“We’re not as far advanced as Cargill and Nuseed, but we’ve done small-scale field trials in the UK and in Nebraska and Canada,” he added.
The team published results of field trials in Nature’s Scientific Reports last year, which confirmed the promise of its approach.
So how much of an impact could this have? Writing in the European Journal of Lipid Science and Technology in 2015, Prof Napier stated: “Since Camelina as an oilseed crop can easily yield 0.75 ton of oil/ha, then a GM oil containing similar levels of EPA and DHA to that found in fish oils could make a significant contribution to off‐setting oceanic sources. For example, 200,000 ha of GM Camelina could produce 150,000 metric tons of oil, which could serve as a direct replacement for fish oils in aquafeed, representing 15% of the global oceanic harvest of these oils.
“And although 200,000 ha might seem like a large area, in agricultural terms, it is a quite modest scale—for comparison, the current annual Canadian sowing of related oilseeds such as canola is in excess of 7 million ha. Thus, the proposed 200,000 ha of Camelina represents only a small (<3%) area of land currently given over to vegetable oil production in one country, yet could significantly increase the de novo synthesis of omega‐3 LC‐PUFAs.”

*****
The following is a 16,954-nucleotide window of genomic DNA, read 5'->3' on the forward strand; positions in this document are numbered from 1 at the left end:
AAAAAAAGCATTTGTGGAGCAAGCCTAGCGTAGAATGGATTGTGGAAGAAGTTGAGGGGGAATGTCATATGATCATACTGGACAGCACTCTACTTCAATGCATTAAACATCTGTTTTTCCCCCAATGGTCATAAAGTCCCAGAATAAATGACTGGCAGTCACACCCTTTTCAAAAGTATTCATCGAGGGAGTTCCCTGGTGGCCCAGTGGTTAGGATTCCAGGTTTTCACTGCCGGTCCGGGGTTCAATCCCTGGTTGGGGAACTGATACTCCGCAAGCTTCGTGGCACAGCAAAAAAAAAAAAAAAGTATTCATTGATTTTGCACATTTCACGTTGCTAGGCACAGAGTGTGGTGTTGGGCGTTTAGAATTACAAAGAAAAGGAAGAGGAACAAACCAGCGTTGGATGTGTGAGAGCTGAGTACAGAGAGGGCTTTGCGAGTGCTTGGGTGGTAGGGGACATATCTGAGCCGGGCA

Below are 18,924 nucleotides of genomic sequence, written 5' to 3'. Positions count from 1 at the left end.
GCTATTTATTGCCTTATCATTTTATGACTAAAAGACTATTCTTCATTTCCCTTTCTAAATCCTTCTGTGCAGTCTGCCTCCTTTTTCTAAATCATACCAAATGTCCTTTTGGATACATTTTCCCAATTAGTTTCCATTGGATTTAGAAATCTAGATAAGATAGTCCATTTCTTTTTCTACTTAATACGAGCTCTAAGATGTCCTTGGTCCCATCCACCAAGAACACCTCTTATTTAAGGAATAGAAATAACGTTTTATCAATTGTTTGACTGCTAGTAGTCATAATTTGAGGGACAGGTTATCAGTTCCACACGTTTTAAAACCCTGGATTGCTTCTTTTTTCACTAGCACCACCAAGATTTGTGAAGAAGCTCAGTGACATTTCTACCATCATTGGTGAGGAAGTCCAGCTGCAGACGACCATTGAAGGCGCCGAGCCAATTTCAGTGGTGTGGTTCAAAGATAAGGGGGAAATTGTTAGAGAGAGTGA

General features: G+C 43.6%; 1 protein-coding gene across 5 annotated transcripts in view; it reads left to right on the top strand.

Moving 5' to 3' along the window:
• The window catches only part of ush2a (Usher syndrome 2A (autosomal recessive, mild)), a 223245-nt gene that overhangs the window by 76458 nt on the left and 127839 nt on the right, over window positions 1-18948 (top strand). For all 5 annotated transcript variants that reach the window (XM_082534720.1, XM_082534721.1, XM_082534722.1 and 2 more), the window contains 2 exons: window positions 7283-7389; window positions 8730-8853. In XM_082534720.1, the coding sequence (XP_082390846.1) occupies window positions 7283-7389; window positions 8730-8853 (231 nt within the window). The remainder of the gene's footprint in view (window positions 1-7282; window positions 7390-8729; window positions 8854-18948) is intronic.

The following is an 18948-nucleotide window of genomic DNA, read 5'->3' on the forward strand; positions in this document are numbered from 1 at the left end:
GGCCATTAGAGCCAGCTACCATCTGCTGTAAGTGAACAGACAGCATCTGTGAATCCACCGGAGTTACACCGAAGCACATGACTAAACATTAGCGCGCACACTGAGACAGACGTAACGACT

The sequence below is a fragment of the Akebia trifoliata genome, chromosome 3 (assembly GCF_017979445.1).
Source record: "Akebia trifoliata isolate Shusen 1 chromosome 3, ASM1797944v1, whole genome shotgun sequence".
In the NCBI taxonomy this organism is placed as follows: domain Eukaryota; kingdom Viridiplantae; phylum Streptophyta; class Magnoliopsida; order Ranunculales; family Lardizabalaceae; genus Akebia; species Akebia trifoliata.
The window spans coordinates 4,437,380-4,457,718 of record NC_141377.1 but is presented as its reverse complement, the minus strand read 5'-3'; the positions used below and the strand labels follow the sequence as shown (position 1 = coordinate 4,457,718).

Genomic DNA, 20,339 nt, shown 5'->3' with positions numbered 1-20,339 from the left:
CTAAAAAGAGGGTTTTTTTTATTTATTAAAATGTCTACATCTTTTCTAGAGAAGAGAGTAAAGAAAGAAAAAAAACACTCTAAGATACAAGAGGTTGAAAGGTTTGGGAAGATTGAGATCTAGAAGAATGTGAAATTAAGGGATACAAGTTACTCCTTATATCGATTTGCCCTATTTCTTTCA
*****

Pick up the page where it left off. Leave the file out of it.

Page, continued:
A big challenge will be in how such oil sources are communicated with consumers, and Prof Napier has already had multiple conversations with stakeholders and the general public in the UK and elsewhere about the technology.
“You have to be completely upfront and transparent about what you’re doing, particularly in Europe,” he said. “We’ve always been very open about our efforts to use GM to enable crops to make omega-3 fish oils”
A recent non-GM market entrant is Ahiflower oil from Buglossoides arvensis, which reportedly offers the highest levels of non-GM omega-3 essential fatty acids among commercially available dietary plant oils. Ahiflower oil combines ALA and high levels of stearidonic acid (SDA, 18:4 n-3). SDA converts to EPA at ratio of 30% to 35%, and direct consumption of SDA is far more efficient than consuming large amounts of ALA.
Natures Crops International, the company behind the ahiflower oil product, received a letter of no objection from the FDA for the GRAS status of the ingredient in 2014, and will demo a variety of food and beverage applications at IFT18 in Chicago in July, Greg Cumberford, VP-Strategic Initiatives, Ahiflower, told us.